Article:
A major factor in making the transformation successful is getting executives on board. To be effective, executives must be fully engaged and aware of what is happening in their organization. Harley tells the story of a CEO who went undercover to his various stores. At one location, he noticed lots of people were walking out of the store without buying anything and had to walk past an employee smoking outside as they left the store. That employee turned out to be the store manager, who was leaving a bad image in the customers’ minds. By being present and aware, the CEO was able to take ownership of the situation and address the issue from the root cause by improving the hiring and training processes.

            However, many executives tend to dismiss customer experience thinking that it doesn’t directly affect their bottom line. In order to get on board with CX transformation and improving customer experience, executives need to see the direct relationship between increased customer experience and a customer’s likelihood to stay with the company, purchase more products, and recommend it to a friend. By putting money and statistics behind customer experience, executives are more likely to see how creating a strong customer experience can have a monetary reward for a company.

            Customer experience really comes down to putting the customer first and making their needs the center of the company. By getting everyone on board and staying aware of what is happening both inside and outside the company, you can start to enjoy the fruits of CX transformation and a strong customer experience.

Dec 12, 2016

The customer experience is far greater than just what a customer sees when they come into a store or visit a website. According to Peter Horst, former CMO of the Hershey Company, is a person can see it, touch it, hear it, or smell it, then it’s part of the customer experience. From marketing to strategy and everything in between, the customer experience is the totality of the efforts of nearly every branch of an organization. With a clearly defined customer experience ideal, all areas of the company can work to deliver on the goal.

            One of the first steps in creating a strong customer experience is to clearly define and understand the target customer. The levers and methods of customer experience vary greatly across companies and industries, especially when comparing B2B and B2C operations, but a clear understanding of the customer is always central to success. It can be tempting for companies to want to reach everyone with their product, but customer experience starts with a targeted core group of customers before expanding to other groups. With a cohesive target audience in mind, companies can then get a clear picture of their customers’ lives, including discovering what they are purchasing and consuming, why they are purchasing certain items, what they want those products to do, and more. The numbers behind sales and customers are important and can come from a variety of sources, but to truly understand a customer, you also need to connect with them emotionally and unite the quantitative data with qualitative understanding.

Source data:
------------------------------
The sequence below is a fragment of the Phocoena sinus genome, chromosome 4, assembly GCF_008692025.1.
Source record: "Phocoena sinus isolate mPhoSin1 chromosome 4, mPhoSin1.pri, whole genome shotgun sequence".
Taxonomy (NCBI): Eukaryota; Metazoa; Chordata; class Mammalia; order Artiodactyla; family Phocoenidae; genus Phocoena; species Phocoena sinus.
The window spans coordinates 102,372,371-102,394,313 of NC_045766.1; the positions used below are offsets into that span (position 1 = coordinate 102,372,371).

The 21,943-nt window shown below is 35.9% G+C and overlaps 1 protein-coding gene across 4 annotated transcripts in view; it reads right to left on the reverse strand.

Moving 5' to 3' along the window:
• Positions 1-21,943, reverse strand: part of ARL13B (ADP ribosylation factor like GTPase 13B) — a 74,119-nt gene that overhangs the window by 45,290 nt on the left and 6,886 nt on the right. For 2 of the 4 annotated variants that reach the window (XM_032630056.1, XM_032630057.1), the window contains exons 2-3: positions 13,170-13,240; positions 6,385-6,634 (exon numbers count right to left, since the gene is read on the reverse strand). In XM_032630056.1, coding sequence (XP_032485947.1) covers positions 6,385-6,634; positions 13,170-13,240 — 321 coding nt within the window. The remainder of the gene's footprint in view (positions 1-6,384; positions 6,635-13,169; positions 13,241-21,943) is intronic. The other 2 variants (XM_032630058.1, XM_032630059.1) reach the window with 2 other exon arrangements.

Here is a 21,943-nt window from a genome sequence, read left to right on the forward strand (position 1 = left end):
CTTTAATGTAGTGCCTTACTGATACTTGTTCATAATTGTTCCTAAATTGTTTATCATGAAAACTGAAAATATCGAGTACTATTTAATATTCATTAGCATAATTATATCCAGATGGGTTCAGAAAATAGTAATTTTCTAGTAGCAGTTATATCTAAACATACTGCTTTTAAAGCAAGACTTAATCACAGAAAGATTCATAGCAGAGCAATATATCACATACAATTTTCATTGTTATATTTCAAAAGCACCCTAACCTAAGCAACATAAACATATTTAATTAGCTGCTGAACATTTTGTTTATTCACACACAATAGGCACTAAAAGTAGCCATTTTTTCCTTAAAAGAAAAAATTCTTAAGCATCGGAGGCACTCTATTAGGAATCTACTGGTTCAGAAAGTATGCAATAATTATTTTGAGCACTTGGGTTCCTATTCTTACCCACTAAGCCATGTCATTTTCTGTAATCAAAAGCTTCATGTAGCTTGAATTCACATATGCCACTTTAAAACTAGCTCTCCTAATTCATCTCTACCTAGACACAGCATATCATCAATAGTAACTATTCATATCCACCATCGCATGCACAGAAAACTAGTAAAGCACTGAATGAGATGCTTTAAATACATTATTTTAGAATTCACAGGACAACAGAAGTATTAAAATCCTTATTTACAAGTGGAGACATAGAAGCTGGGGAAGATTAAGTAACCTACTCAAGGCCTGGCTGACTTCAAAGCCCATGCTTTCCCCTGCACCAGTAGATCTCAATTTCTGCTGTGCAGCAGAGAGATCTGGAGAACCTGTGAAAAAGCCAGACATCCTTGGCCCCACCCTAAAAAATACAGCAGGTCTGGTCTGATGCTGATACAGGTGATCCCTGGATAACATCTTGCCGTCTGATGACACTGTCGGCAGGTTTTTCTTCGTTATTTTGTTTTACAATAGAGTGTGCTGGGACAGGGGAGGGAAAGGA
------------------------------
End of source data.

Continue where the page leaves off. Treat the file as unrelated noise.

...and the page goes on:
Putting that customer understanding into practice can be a little tricky, especially at Hershey where direct interaction with customers is limited. Hershey sells the majority of its products to retail stores, who then sell it to customers, which means Hershey often can’t see who is ultimately buying the product and how they are using it. However, as more data becomes available, the company is able to connect the dots to see how various forms of media consumption and marketing drive end results.

            No matter if you are selling directly to customers or going through other retailers, the ultimate goal is still the same: to have a high-quality customer experience as the end goal of every aspect of the business. This is often done as various departments work together for the overall goal of the company. At Hershey, a command center that connected the PR team with customer service representatives allowed the company to monitor what people were saying about Hershey is real time and then connect that with customer service insights for a complete view of what is coming in from various sources.

            Customer experience should be the North Star for a company and the guiding force that connects everything about a brand. With a targeted effort and customer understanding, brands in all industries can make that happen.




Dec 6, 2016

As technology grows and customers gain power to play a bigger role in their shopping and purchasing experiences, businesses must also join in the digital transformation.